"We feel like the show should stand on its own," Cuse said. "We're actually not going to comment on the show after the finale. We want everybody to basically be able to continue the dialogue . . . We don't think it's really appropriate for us to say 'Oh, here is the official definition for what we meant by any particular moment on the show'," he said.

Let's recap, shall we? The show's creators say it's not appropriate for the show's creators to give the "official definition" of what they, the show's creators, meant by any particular moment on the show they created.

Okey dokey.

On the bright side, here are some things the writers did promise fans attending PaleyFest that they would address in the show's last batch of episodes.

SPOILER ALERT: Super-Losties should look away -- also the "Lost" Utterly Un-interested -- because we're going down the rabbit hole:

*The Hurley Bird is "on our list of things to explain," the creators said. Hurley Bird, in case you have forgotten, is the bird that nose-dived the show's main characters and mentioned Hurley's name in passing.

*We'll see more of Charlie; ditto Vincent.

*Libby's relationship with Hurley will be explained.

*Jack's baby's mother will be identified -- she's someone we've seen before, the creators teased.

*Richard Alpert's back story will be revealed and he and Ilana "will say things to each other and about each other," Lindelof promised. This was seconded by the actor who plays Alpert, Nestor Carbonell, who said that "finally finding out who the hell I am" was his proudest moment on the show to date. "It was bizarre and I can't say anything more than that," Carbonell said of the script in which he read who the heck he has been playing the past few years.

("Lost" director Jack Bender noted that Alan Dale was equally befuddled as to how he was supposed to play his Charles Widmore character without knowing the first thing about him.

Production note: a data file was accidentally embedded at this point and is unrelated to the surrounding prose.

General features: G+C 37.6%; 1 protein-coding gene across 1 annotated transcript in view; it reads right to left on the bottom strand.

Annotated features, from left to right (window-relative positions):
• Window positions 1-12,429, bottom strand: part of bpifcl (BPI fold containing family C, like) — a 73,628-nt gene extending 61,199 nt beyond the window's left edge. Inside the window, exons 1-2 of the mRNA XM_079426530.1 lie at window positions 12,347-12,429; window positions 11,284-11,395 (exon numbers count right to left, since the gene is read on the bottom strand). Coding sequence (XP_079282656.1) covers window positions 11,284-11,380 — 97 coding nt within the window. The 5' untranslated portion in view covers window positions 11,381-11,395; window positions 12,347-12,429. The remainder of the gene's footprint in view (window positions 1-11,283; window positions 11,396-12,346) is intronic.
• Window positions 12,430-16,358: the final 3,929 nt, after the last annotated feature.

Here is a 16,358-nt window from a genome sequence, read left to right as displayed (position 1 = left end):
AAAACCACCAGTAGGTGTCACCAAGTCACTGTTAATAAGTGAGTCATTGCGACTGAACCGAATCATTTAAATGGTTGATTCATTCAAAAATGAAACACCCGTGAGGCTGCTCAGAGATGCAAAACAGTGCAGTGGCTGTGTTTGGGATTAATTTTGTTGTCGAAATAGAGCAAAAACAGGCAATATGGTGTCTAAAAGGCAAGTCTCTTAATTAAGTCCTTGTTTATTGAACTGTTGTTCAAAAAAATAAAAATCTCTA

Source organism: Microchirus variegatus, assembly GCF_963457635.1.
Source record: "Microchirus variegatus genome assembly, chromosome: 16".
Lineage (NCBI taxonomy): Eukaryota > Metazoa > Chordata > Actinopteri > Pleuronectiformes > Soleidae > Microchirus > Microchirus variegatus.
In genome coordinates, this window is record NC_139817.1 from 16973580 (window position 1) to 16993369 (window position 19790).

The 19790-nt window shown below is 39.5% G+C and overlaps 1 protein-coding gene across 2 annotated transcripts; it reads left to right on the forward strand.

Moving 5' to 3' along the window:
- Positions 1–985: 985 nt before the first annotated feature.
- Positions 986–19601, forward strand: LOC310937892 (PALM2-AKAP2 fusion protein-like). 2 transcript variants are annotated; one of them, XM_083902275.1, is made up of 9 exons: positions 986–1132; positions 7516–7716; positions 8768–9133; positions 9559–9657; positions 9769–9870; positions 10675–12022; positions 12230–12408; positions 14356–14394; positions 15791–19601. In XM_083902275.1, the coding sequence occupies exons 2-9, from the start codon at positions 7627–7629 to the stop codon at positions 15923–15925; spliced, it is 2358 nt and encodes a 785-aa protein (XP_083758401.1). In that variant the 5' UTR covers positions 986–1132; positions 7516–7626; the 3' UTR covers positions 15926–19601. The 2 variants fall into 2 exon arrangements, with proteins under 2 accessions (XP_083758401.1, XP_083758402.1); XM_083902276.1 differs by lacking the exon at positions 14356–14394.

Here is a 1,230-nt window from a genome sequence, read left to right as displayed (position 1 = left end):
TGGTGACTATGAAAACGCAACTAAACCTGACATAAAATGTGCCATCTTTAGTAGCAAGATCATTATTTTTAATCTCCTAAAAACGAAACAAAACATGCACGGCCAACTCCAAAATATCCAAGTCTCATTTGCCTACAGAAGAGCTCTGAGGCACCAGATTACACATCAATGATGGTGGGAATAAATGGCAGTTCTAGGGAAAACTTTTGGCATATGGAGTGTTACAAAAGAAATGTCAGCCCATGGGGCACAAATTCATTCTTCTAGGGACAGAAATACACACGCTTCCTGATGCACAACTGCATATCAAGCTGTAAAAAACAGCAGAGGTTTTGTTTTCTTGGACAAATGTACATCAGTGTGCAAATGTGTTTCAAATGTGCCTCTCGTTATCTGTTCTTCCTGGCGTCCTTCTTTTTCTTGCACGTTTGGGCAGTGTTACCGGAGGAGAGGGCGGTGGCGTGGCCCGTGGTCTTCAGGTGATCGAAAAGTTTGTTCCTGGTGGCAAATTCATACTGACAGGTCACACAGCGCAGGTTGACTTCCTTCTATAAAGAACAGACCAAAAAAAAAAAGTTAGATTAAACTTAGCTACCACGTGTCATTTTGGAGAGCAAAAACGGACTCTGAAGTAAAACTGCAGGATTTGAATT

Bender said Dale would ask him "What the [expletive] am I doing on this show?" and they would give him just enough information to quiet him down.

"In fairness, he also said that when he was on 'The O.C.'," joked the panel discussion moderator, comic/Lostie Paul Sheer of FX's "The League" fame.)

*We may also learn whether Disney, which produces the show and owns ABC, really does plan to dump its iconic Tom Sawyer theme-park island in favor of a "Lost" ride. Lindelof votes no, explaining that all Disney really needs to do is "put people in a black room, spin them around, punch them in the face and tell them, 'You just had the 'Lost' experience'."

By Lisa de Moraes  |  March 1, 2010; 8:25 AM ET
Categories:  TV News  
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I need to think about this a bit and figure out whether I should be angry, bitter, disappointed or just resigned to the fact that these guys are just a couple of d-bags and get on with my life. Now this all seems like just a big game that won ratings for ABC and tons of buzz.

Posted by: Ebola_22039 | March 1, 2010 9:27 AM | Report abuse

I am perfectly fine with not having answers to all the hundreds of outstanding questions answered. Any more than I don't have to know in "The Lord of the Rings" exactly what type of beings are Tom Bombadil and Goldberry or whether a Balrog has wings. I would be content if the Hurley Bird remained a mystery.

Posted by: Odwalla_AT | March 1, 2010 9:43 AM | Report abuse

They won't have time to answer many questions but they will explain something as obscure as the "Hurley bird." Who even remembers what that was. Maybe if they didn't waste precious time this season with the Temple and Dogan they could have tied up more loose ends.

Posted by: buffysummers | March 1, 2010 10:08 AM | Report abuse

Lisa -

Thank you so much for titling your post so very clearly. As it lands in the blog directory on the home page, that "I'm trying not to read ANY spoilers for the last season of LOST" thing I've been working on was just completely blown.

You couldn't have just titled it "LOST creators speak at TV convention"?

I realize if it's not "American Idol", you don't really care. Leave the LOST reporting to Liz over at Celebritology.

Posted by: Chasmosaur1 | March 1, 2010 10:09 AM | Report abuse